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General Chat Thread, Why have two networks ? in General; I was managed by deputy heads who were curriculum leaders and they had it the other way.. shift teachers to ...
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    nephilim's Avatar
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    I was managed by deputy heads who were curriculum leaders and they had it the other way.. shift teachers to diff machines and fix admin ASAP. Suppose its different in different schools.

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    Quote Originally Posted by nephilim View Post
    I was managed by deputy heads who were curriculum leaders and they had it the other way.. shift teachers to diff machines and fix admin ASAP. Suppose its different in different schools.
    sounds like it, not just a Dorset thing then, lol. In the end I guess it comes down to the SLA and the amount that ICT is embedded into T+L at the particular school.

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    ::can't resist::

    There is a technical reason (or was) to have two Microsoft networks - password policy.
    That problem was solved a long time ago: You either made the code (wasn't difficult) or bought a password change notification DLL to worry about password policy for different user groups. Add-ons to improve security are acceptable in so many other ways e.g. AV, so it's curious that there has apparently been resistance/indifference to improving this notoriously vulnerable area.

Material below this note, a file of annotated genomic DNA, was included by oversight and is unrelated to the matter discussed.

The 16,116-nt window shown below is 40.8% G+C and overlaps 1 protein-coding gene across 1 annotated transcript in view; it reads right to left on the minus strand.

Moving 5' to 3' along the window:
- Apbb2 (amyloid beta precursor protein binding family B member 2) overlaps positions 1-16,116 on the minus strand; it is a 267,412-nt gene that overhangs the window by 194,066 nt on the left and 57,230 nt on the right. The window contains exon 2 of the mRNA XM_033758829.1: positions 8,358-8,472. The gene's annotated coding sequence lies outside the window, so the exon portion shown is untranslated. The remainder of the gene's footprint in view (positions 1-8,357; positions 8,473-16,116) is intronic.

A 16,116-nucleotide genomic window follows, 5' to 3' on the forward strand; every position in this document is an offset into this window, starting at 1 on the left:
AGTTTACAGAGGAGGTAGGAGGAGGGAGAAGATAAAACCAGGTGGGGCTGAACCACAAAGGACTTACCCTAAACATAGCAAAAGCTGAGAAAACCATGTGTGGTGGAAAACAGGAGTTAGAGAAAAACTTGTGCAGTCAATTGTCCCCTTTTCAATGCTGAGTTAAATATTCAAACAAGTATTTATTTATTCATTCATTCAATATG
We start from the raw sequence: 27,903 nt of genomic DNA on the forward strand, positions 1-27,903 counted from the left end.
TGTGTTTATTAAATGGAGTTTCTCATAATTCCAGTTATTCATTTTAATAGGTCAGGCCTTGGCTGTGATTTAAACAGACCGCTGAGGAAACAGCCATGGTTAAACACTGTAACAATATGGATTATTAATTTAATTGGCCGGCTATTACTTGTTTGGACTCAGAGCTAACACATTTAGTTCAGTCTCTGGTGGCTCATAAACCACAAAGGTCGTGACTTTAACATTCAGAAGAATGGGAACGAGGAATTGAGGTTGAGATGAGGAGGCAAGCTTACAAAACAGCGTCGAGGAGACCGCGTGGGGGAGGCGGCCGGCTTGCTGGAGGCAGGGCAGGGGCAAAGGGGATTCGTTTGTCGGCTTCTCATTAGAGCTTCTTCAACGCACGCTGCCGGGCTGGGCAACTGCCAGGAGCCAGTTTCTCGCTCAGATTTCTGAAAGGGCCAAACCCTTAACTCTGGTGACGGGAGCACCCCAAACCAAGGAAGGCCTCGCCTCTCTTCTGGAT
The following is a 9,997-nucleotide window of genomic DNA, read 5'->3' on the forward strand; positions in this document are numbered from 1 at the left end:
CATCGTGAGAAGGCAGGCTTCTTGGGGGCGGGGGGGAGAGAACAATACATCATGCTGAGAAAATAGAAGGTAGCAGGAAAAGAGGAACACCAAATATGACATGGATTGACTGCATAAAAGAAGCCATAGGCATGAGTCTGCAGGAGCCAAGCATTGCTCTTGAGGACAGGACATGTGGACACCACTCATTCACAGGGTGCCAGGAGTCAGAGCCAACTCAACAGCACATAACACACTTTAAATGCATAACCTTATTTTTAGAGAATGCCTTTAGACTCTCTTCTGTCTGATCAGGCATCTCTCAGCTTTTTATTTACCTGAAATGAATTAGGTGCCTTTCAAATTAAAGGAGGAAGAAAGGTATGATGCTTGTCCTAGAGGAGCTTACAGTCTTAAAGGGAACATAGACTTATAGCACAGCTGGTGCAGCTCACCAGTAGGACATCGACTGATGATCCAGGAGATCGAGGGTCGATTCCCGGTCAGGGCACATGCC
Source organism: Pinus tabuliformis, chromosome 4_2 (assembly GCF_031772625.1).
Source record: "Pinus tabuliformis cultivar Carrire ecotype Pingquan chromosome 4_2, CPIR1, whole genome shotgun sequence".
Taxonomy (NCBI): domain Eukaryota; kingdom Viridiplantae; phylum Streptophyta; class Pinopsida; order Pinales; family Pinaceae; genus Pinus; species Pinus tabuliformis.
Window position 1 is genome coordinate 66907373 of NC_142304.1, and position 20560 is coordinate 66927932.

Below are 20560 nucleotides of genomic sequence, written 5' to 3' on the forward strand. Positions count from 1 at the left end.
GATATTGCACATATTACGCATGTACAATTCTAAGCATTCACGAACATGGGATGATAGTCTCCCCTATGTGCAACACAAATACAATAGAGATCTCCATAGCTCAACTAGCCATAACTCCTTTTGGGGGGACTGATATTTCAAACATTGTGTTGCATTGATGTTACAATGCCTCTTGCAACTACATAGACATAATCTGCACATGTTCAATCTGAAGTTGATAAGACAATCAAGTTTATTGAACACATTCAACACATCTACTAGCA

the dreadful security in NT4
    Way I remember it "dreadful security" was the milieu, not a notably unique attribute of NT. Like most of the alternatives NT4 was OK if you knew what you were doing and that was part of my job on the private side of fence, where I heard quite a bit of poorly understood received opinion (typically picked up from the MS vs. Netware vs. commercial Unix PR battle raging in the tech press) from county public sector folk whose existing network security was a naively box-ticked joke they simply couldn't or wouldn't see.

    More techs obviously know more about security now and MS have obviously made it easier for those who don't to survive (system integrity protection, UAC, more secure out-of-box etc.). But a lot of networks still have notable flaws, so I think some of the change in attitude is about risk perception i.e. networks were scarier in their infancy, but by and large folk running networks behind LA/RBC firewalls have gotten away with the flaws, nothing bad has happened or at least if it did, they didn't notice.

    --

    Separate obviously can be better, but I don't think there is a rule. In practice, subject to techs and users, 'separate' networks can be roughly as secure or insecure as combined ones. Perhaps the more useful question is:

    "If I combine the networks, what are some pragmatic approaches to achieving enhanced security for especially sensitive network resources?"

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    Sorry to jump on this thread, but I have a security question related to this...

    We have 2 VLans currently, as described, which has worked well with regards to security of the MIS etc. However, this is about to change and I am wondering whether anyone knows how I can protect our Bromcom MIS (Web based) from would be student hackers? I know I can enforce password policies, but I was hoping not to even give them the chance to see the log in page...

    Any thoughts anyone - your help is appreciated!

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    if it is internal, then you can set a policy on ISA Server (if you use it) or your filtering of choice (smoothwall/bloxx/websense/whatever) whereby the students try to access the page and it redirects to a page like google or something.

    You can also set up on your hosting (if its a good one) to have a white list of IP addresses that can access the page from outside of the school, and everything else gets redirected.

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